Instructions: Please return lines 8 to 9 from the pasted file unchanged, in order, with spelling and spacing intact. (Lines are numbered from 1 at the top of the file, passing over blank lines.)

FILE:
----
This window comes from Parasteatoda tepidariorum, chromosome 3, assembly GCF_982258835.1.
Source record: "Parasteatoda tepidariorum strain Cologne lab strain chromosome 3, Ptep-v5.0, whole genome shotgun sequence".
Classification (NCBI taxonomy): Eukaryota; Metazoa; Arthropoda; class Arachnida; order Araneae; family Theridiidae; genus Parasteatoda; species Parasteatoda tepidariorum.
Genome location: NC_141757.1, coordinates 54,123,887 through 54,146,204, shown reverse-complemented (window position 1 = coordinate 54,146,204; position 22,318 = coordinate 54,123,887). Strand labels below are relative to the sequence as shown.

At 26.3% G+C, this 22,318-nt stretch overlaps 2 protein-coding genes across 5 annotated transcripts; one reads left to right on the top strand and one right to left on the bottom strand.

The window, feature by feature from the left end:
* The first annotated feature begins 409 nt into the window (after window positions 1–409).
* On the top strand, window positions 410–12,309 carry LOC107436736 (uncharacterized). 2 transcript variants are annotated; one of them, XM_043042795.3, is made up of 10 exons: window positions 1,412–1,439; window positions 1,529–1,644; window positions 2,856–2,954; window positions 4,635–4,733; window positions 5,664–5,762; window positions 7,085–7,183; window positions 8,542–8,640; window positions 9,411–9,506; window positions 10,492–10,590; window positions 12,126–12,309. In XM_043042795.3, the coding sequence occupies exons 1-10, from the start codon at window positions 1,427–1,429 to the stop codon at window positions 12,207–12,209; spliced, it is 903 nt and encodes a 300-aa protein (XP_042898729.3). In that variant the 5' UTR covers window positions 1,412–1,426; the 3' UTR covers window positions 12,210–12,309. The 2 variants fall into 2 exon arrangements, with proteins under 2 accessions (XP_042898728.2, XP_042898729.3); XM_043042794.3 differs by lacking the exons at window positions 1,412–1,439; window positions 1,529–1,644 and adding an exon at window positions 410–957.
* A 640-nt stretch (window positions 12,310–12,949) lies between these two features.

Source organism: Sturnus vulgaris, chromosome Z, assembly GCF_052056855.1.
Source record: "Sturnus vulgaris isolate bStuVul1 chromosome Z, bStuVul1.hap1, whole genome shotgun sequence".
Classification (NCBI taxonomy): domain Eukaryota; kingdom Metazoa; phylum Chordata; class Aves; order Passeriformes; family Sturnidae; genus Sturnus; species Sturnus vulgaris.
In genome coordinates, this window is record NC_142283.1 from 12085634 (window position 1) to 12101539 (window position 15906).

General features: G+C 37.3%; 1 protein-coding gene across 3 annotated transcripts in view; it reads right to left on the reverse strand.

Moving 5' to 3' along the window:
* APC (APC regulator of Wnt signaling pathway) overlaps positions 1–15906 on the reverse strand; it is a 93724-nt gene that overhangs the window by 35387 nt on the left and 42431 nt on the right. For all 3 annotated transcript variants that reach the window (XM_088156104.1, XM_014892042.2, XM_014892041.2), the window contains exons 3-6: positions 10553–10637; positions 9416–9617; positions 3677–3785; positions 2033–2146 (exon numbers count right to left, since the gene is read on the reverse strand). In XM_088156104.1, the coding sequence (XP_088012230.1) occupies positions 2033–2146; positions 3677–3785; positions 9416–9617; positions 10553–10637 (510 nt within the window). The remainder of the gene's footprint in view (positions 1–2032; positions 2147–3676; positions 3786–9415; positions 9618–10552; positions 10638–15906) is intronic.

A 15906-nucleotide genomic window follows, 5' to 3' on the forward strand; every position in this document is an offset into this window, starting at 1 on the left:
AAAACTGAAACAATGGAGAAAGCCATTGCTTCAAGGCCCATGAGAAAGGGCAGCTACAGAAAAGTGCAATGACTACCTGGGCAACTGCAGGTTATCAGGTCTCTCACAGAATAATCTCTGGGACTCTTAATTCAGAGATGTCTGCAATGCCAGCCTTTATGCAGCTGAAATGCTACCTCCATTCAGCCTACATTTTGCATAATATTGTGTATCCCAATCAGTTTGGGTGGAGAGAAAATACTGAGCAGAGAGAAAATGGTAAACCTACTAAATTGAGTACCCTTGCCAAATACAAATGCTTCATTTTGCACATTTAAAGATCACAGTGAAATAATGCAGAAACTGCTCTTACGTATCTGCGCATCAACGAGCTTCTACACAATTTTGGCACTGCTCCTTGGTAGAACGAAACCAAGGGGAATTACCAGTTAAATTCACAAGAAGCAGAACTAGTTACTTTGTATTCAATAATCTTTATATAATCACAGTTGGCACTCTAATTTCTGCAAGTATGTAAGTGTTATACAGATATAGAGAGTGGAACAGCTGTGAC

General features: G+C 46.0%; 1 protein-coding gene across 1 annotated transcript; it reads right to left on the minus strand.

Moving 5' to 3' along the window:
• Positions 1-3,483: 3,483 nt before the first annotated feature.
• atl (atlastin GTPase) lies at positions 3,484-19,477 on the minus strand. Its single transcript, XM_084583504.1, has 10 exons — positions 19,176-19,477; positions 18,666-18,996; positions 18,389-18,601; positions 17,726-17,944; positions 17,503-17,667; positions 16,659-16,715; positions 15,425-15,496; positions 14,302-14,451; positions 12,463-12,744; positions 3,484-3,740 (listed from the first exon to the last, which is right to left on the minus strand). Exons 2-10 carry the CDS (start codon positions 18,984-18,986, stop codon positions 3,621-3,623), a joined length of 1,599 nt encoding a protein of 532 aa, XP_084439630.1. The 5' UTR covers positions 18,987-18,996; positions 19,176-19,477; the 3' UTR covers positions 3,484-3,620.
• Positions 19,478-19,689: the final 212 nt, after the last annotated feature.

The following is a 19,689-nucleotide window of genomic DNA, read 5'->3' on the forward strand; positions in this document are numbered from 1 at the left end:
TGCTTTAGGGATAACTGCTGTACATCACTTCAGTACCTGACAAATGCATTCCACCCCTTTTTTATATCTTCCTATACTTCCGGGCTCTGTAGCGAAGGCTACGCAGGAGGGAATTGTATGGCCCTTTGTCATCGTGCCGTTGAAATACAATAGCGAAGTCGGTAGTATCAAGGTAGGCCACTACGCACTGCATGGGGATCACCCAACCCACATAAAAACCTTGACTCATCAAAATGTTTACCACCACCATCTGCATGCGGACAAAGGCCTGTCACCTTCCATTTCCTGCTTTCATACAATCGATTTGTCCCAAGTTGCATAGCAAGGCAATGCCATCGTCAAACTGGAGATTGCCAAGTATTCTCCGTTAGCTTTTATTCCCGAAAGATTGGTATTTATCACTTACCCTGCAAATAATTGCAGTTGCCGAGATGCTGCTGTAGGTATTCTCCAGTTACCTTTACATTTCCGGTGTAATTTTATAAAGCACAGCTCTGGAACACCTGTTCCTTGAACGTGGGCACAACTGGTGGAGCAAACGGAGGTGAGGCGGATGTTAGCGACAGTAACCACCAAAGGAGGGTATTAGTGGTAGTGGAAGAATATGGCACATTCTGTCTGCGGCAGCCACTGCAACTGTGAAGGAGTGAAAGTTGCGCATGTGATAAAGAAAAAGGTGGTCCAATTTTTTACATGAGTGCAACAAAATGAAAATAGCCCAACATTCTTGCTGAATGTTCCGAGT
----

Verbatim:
* On the top strand, window positions 410–12,309 carry LOC107436736 (uncharacterized). 2 transcript variants are annotated; one of them, XM_043042795.3, is made up of 10 exons: window positions 1,412–1,439; window positions 1,529–1,644; window positions 2,856–2,954; window positions 4,635–4,733; window positions 5,664–5,762; window positions 7,085–7,183; window positions 8,542–8,640; window positions 9,411–9,506; window positions 10,492–10,590; window positions 12,126–12,309. In XM_043042795.3, the coding sequence occupies exons 1-10, from the start codon at window positions 1,427–1,429 to the stop codon at window positions 12,207–12,209; spliced, it is 903 nt and encodes a 300-aa protein (XP_042898729.3). In that variant the 5' UTR covers window positions 1,412–1,426; the 3' UTR covers window positions 12,210–12,309. The 2 variants fall into 2 exon arrangements, with proteins under 2 accessions (XP_042898728.2, XP_042898729.3); XM_043042794.3 differs by lacking the exons at window positions 1,412–1,439; window positions 1,529–1,644 and adding an exon at window positions 410–957.
* A 640-nt stretch (window positions 12,310–12,949) lies between these two features.